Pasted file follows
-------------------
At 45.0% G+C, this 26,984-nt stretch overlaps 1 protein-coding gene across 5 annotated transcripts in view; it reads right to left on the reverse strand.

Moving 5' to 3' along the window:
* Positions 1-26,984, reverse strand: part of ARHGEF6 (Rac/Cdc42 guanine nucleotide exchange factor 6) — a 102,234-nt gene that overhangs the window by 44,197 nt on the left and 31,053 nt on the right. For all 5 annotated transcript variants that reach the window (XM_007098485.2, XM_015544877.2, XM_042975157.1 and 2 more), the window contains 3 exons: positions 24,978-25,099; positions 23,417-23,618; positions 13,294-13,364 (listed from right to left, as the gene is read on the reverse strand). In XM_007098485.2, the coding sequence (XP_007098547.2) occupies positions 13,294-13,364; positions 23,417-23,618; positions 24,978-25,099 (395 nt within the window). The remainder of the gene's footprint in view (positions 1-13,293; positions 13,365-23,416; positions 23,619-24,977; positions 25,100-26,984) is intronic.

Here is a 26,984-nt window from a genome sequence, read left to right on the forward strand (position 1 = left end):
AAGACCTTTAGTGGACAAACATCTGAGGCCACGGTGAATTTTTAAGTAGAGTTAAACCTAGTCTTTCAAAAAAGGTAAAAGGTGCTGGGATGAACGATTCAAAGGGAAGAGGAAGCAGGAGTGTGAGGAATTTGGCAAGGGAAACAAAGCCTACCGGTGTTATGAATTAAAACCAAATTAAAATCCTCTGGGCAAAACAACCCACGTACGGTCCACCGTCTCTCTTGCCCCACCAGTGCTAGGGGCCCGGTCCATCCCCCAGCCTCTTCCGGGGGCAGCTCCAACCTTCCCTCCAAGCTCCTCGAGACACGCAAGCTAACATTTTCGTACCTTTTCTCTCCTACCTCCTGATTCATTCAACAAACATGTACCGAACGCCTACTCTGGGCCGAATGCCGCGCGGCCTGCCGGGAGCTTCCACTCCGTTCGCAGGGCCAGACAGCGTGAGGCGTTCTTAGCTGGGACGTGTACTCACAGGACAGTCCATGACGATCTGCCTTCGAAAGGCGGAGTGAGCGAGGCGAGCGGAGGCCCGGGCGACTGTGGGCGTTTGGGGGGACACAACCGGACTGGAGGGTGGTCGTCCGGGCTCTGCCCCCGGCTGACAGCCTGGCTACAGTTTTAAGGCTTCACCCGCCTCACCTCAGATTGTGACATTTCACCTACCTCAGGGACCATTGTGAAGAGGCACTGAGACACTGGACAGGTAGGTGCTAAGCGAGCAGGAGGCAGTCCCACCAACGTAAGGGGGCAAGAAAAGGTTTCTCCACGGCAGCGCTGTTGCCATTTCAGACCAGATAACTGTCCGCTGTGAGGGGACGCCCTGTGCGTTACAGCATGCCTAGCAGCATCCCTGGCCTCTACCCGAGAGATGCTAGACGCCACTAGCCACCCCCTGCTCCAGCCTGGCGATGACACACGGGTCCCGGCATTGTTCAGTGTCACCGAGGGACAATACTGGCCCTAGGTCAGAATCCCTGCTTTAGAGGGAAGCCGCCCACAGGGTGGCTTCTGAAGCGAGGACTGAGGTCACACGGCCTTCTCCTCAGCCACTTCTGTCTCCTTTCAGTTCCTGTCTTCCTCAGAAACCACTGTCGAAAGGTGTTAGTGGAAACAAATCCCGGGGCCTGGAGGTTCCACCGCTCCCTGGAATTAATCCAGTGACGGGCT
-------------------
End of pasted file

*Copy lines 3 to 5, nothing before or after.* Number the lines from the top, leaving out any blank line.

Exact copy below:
* Positions 1-26,984, reverse strand: part of ARHGEF6 (Rac/Cdc42 guanine nucleotide exchange factor 6) — a 102,234-nt gene that overhangs the window by 44,197 nt on the left and 31,053 nt on the right. For all 5 annotated transcript variants that reach the window (XM_007098485.2, XM_015544877.2, XM_042975157.1 and 2 more), the window contains 3 exons: positions 24,978-25,099; positions 23,417-23,618; positions 13,294-13,364 (listed from right to left, as the gene is read on the reverse strand). In XM_007098485.2, the coding sequence (XP_007098547.2) occupies positions 13,294-13,364; positions 23,417-23,618; positions 24,978-25,099 (395 nt within the window). The remainder of the gene's footprint in view (positions 1-13,293; positions 13,365-23,416; positions 23,619-24,977; positions 25,100-26,984) is intronic.

Here is a 26,984-nt window from a genome sequence, read left to right on the forward strand (position 1 = left end):
AAGACCTTTAGTGGACAAACATCTGAGGCCACGGTGAATTTTTAAGTAGAGTTAAACCTAGTCTTTCAAAAAAGGTAAAAGGTGCTGGGATGAACGATTCAAAGGGAAGAGGAAGCAGGAGTGTGAGGAATTTGGCAAGGGAAACAAAGCCTACCGGTGTTATGAATTAAAACCAAATTAAAATCCTCTGGGCAAAACAACCCACGTACGGTCCACCGTCTCTCTTGCCCCACCAGTGCTAGGGGCCCGGTCCATCCCCCAGCCTCTTCCGGGGGCAGCTCCAACCTTCCCTCCAAGCTCCTCGAGACACGCAAGCTAACATTTTCGTACCTTTTCTCTCCTACCTCCTGATTCATTCAACAAACATGTACCGAACGCCTACTCTGGGCCGAATGCCGCGCGGCCTGCCGGGAGCTTCCACTCCGTTCGCAGGGCCAGACAGCGTGAGGCGTTCTTAGCTGGGACGTGTACTCACAGGACAGTCCATGACGATCTGCCTTCGAAAGGCGGAGTGAGCGAGGCGAGCGGAGGCCCGGGCGACTGTGGGCGTTTGGGGGGACACAACCGGACTGGAGGGTGGTCGTCCGGGCTCTGCCCCCGGCTGACAGCCTGGCTACAGTTTTAAGGCTTCACCCGCCTCACCTCAGATTGTGACATTTCACCTACCTCAGGGACCATTGTGAAGAGGCACTGAGACACTGGACAGGTAGGTGCTAAGCGAGCAGGAGGCAGTCCCACCAACGTAAGGGGGCAAGAAAAGGTTTCTCCACGGCAGCGCTGTTGCCATTTCAGACCAGATAACTGTCCGCTGTGAGGGGACGCCCTGTGCGTTACAGCATGCCTAGCAGCATCCCTGGCCTCTACCCGAGAGATGCTAGACGCCACTAGCCACCCCCTGCTCCAGCCTGGCGATGACACACGGGTCCCGGCATTGTTCAGTGTCACCGAGGGACAATACTGGCCCTAGGTCAGAATCCCTGCTTTAGAGGGAAGCCGCCCACAGGGTGGCTTCTGAAGCGAGGACTGAGGTCACACGGCCTTCTCCTCAGCCACTTCTGTCTCCTTTCAGTTCCTGTCTTCCTCAGAAACCACTGTCGAAAGGTGTTAGTGGAAACAAATCCCGGGGCCTGGAGGTTCCACCGCTCCCTGGAATTAATCCAGTGACGGGCT